Designed by the English-born architect, Joseph Wells, the First Presbyterian Church is said to have been modelled after the Church of Saint Saviour in Bath, England. It was completed in 1846 in this beautiful Gothic Revival style, but using New York's brownstone. Prior to its construction, the First Presbyterian Church, which was first founded in 1716, was located on Wall Street.
This stunning church is an interesting mix of Gothic and Art Déco styles. It was designed by Bertram Goodhue, who also designed St Bart's and worked on St Thomas Church, and was completed in 1929, a few years after the architect's death. The interior is rather dark, but has a lofty vaulted ceiling, beautiful stained glass windows and Art Déco sculptures in the altar. The church serves the Episcopalian (Protestant) community.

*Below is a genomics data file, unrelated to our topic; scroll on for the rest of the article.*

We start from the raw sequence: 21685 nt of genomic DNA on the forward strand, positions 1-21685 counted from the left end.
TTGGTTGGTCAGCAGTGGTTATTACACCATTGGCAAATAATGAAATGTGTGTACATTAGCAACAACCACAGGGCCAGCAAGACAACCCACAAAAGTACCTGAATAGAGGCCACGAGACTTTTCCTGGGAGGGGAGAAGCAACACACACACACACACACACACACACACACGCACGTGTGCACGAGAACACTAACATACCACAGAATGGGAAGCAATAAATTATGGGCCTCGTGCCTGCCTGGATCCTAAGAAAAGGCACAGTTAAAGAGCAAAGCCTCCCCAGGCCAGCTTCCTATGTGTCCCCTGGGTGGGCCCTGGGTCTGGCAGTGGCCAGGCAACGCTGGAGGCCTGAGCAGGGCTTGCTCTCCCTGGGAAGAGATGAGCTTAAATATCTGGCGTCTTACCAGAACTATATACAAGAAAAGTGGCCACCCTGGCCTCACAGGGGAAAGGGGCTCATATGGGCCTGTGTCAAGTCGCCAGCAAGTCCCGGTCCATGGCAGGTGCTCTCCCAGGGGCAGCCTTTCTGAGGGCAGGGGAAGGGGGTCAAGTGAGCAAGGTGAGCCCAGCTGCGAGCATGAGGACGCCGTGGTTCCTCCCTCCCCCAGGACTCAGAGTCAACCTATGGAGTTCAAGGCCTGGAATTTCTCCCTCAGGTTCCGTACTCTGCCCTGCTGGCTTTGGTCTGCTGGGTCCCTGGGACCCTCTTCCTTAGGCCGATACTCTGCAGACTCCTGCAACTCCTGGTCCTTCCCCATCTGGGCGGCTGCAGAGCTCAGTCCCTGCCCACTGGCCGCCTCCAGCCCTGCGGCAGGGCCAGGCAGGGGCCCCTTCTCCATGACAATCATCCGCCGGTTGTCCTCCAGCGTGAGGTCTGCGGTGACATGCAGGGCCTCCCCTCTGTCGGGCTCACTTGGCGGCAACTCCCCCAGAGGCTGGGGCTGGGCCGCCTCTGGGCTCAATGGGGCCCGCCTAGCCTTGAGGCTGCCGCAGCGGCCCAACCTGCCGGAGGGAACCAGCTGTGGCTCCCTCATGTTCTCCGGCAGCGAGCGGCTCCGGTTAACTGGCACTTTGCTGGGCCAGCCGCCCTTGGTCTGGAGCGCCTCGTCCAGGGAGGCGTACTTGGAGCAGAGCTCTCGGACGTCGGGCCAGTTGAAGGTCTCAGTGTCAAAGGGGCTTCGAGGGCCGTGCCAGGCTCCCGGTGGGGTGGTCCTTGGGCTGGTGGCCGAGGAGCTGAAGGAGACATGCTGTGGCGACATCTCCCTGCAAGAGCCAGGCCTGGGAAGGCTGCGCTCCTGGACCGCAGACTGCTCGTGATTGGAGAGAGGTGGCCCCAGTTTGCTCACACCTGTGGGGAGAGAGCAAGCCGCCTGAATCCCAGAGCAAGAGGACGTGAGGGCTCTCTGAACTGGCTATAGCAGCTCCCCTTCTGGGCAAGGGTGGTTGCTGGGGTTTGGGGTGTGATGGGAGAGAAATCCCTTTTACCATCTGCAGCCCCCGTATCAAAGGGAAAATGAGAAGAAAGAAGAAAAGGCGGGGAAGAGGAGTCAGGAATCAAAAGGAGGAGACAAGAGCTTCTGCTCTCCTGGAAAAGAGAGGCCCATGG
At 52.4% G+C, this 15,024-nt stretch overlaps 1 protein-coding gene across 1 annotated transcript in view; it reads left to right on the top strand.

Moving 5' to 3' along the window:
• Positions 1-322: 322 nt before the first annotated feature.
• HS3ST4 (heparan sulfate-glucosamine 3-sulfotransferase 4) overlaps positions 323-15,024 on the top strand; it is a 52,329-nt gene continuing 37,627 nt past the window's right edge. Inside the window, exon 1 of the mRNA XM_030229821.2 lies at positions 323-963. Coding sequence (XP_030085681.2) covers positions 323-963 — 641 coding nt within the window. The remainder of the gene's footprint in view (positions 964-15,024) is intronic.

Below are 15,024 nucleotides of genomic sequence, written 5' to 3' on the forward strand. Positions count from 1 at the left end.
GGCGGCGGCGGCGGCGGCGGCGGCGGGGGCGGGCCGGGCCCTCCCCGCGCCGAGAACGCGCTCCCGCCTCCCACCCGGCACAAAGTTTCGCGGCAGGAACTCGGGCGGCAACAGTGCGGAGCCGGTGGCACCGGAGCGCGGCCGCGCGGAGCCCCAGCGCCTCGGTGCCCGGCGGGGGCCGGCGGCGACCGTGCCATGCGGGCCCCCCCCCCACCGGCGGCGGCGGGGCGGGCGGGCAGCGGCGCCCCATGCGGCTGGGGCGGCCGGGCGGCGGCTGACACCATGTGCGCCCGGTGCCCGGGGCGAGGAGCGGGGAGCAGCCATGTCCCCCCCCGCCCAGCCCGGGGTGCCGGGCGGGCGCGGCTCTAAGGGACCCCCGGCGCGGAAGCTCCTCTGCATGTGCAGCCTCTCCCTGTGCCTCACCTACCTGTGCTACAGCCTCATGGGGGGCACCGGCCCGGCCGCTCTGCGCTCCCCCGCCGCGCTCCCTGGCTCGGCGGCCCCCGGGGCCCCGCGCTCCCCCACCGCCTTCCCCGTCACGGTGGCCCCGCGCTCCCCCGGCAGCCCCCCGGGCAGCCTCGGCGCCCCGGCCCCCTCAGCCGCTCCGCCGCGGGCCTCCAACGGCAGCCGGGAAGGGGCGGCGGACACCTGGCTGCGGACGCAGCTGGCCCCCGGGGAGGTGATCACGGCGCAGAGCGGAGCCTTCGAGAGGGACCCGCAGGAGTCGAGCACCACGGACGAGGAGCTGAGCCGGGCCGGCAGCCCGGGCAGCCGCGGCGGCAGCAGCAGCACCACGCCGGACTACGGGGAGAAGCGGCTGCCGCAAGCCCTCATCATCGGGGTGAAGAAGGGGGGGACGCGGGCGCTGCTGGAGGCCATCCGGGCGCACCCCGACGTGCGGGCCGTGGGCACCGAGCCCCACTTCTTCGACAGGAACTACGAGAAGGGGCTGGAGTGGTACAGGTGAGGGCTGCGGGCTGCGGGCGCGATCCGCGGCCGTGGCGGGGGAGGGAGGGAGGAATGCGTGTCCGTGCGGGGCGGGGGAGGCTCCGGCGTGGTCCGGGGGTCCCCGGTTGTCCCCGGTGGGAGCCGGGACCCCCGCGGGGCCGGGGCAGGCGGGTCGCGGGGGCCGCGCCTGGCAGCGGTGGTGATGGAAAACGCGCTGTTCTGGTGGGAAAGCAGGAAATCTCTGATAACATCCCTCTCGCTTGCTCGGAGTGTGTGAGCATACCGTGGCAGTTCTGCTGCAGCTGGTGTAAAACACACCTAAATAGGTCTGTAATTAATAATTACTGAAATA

Hidden in a side street between Fifth and Madison Avenues in the Upper East Side, the Cathedral of Saint Nicholas is a unique example of Russian church architecture in New York City. The structure is complete with multiple onion domes topped by Russian crosses. It was built in 1902 to serve the then growing Russian Orthodox community that once lived in this area.
Combining Byzantine and Romanesque styles, Christ Church is a breathtaking church in the Upper East Side. It was built in 1931 following the design by Ralph Adams Cram, who also designed Saint Thomas Church and the Cathedral of Saint John the Divine in Manhattan. The interior contains the most elaborate mosaic work of the 20th century, covering the entire vaulted ceilings and apse with glass from Venice. The church serves the United Methodist community and is located on Park Avenue and 60th Street.